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MoDOT ’Paves the Way’ for Highway 65 Expansion Through Ozark Mountains

Sat July 08, 2000 - Midwest Edition
Megan Nichols

The Missouri Department of Transportation (MoDOT) is “paving the way” with a four-lane highway through the Ozark Mountains to the popular resort area of Branson, MO.

When complete in 2001, Highway 65, presently two lanes, will have four lanes all the way between Springfield and Branson — 24.3 kilometers (15.2 mi.) at a cost of $67.3 million.

The project involves clearing trees and brush, smoothing out hills, moving tons of Missouri limestone, grading the two new highway lanes and paving. The scope of the project merits a cooperative effort between two MoDOT offices. Burt Pitchford is MoDOT’s area engineer located in Springfield (northern corridor); he coordinates closely with Andy Mueller, the area engineer based in Branson (southern corridor). Harold Menzies and Gayle Davis are the resident engineers for the northern and southern corridors, respectively.

Northern Corridor

Freesen Inc., Bluffs, IL, is the prime contractor on phase one, which extends from Highway EE (Christian County) to Wood Fork Creek. The $5.7-million contract was let in April 1999.

Work at the site began in June, and the unusually mild winter of 1999-2000 has allowed crews to move forward without interruption. The project is on schedule to meet phase one’s target completion date of Aug. 1, 2000.

“We’re at the point in the project where the recent rain hasn’t hurt us. In fact, one rain even kept us from having to water to keep the dust down during a long haul we were doing,” said Scott Upschulte, site foreman, Freesen.

According to Pitchford, challenges of the project include building drainage items and getting fill built across deep hollows.

There are 1 million cubic meters (1.3 million cu. yds.) of excavating on the project. To date, crews have moved 980,000 cubic meters (1.28 million cu. yds.).

As many as 32 crew members have been on site operating 18 scrapers, nine dozers, three rollers, four blades, a tub grinder, four track hoes, two rock drills and six rock trucks. Currently, 18 crew members are involved in constructing two bridges, grading, and placing of rock fill base.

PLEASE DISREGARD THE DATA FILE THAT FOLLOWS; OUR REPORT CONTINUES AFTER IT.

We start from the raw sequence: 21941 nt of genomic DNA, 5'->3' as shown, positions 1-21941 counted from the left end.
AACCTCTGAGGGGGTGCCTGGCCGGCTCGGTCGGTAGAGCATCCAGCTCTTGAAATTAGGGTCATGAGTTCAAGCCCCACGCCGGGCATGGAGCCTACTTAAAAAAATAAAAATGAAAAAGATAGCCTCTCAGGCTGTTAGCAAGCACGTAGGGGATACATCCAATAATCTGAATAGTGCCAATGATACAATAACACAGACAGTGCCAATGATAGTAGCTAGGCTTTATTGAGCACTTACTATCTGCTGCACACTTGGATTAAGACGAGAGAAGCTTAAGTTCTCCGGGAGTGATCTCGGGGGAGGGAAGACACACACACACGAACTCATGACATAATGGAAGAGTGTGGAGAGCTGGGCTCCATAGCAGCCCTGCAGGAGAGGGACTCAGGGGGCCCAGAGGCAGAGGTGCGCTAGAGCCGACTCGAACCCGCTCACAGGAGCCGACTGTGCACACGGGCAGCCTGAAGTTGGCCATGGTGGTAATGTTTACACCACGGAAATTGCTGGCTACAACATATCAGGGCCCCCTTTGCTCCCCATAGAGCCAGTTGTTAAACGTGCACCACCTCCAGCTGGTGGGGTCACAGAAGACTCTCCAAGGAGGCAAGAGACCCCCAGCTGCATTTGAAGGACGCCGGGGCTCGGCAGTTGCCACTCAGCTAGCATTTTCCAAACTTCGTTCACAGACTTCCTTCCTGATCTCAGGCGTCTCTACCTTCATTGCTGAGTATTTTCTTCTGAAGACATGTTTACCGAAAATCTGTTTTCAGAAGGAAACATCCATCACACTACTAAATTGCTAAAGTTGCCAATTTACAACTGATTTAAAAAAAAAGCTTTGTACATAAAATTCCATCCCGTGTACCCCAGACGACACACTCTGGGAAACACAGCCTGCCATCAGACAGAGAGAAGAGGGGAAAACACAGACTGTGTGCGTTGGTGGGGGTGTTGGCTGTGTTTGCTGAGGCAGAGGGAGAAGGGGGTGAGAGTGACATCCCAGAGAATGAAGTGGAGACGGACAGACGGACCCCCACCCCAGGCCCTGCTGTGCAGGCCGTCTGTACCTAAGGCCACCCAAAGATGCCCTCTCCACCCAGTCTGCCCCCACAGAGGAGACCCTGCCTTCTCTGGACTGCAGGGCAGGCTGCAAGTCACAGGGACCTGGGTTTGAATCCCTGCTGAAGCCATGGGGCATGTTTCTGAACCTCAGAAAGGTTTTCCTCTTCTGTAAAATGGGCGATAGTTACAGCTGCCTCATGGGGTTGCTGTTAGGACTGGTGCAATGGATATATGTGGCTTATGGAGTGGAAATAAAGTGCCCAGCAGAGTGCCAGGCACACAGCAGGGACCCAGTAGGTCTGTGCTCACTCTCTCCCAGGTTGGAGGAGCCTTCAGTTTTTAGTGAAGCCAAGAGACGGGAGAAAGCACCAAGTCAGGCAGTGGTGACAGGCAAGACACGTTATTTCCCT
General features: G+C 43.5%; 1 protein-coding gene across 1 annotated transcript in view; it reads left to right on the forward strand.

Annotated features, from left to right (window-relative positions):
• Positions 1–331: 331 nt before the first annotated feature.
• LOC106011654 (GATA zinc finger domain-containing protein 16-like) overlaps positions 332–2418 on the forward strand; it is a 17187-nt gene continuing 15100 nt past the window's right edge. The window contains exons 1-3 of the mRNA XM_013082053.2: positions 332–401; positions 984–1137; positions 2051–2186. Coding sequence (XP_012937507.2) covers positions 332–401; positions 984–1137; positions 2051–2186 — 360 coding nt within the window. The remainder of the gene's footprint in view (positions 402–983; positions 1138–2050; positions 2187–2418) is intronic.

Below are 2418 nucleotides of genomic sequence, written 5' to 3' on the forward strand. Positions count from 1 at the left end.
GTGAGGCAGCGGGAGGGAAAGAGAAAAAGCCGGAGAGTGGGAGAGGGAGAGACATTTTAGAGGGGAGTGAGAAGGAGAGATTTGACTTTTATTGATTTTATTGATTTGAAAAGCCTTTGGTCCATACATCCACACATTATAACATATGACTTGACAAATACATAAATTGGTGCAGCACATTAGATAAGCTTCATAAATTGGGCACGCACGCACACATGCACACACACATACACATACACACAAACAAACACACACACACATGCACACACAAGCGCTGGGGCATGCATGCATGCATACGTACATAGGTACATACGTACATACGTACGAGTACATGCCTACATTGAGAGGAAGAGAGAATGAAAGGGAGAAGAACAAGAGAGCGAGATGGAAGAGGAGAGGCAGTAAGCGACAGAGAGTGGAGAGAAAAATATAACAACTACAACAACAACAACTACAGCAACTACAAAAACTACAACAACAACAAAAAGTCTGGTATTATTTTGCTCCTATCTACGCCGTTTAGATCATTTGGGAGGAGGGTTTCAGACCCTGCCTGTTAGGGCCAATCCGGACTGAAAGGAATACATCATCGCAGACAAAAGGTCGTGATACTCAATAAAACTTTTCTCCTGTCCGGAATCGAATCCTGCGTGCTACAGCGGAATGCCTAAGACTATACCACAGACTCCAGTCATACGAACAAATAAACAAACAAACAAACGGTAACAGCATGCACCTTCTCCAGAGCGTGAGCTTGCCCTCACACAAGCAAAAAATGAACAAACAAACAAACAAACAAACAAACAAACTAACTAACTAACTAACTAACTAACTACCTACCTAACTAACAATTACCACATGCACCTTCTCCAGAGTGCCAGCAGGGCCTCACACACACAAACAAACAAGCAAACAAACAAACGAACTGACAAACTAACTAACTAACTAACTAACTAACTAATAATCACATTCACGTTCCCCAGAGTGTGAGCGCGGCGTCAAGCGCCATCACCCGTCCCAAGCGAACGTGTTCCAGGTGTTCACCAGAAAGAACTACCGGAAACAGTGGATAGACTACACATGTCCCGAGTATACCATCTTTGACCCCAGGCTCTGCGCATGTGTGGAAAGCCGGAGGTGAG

Recent MoDOT specifications require 120 centimeters (2 ft.) of rock fill on construction projects in areas of the state in which rocky terrain makes the fill economically available.

“If we can keep water away from the pavement, we can dramatically increase the life of the road. Since rock serves as a drain, we lay down two feet of fill once the grading is complete. We’ve always had the rock in this area; now we’re making good use of this material,” Pitchford said.

Rock also is being used to construct two sections of gabions. Trees and shrubs will be planted in front of the gabions to beautify the roadway. The plantings also will help replace native vegetation lost to make way for construction.

A commitment to the environment has characterized the Highway 65 project since its infancy. In response to public input during the planning phase, MoDOT made the decision not to burn trees that had to be removed before construction could commence. Instead of the traditional burning, loggers paid for all marketable timber, and remaining trees were turned into firewood. A tub grinder turned all smaller limbs into mulch. Both the firewood and the mulch were made available to the public and/or used on the project itself.

Communication between MoDOT and the public continues to be key to the success of the project. MoDOT public affairs officials advise motorists of delays due to blasting. When a day’s drilling is complete and a blast is set, traffic is stopped a safe distance from the blast site. The contract specifies the time limit for blasting, clearing the road, and reopening the road to traffic. The rock trucks move materials from the previous blast while drilling for the next blast is under way.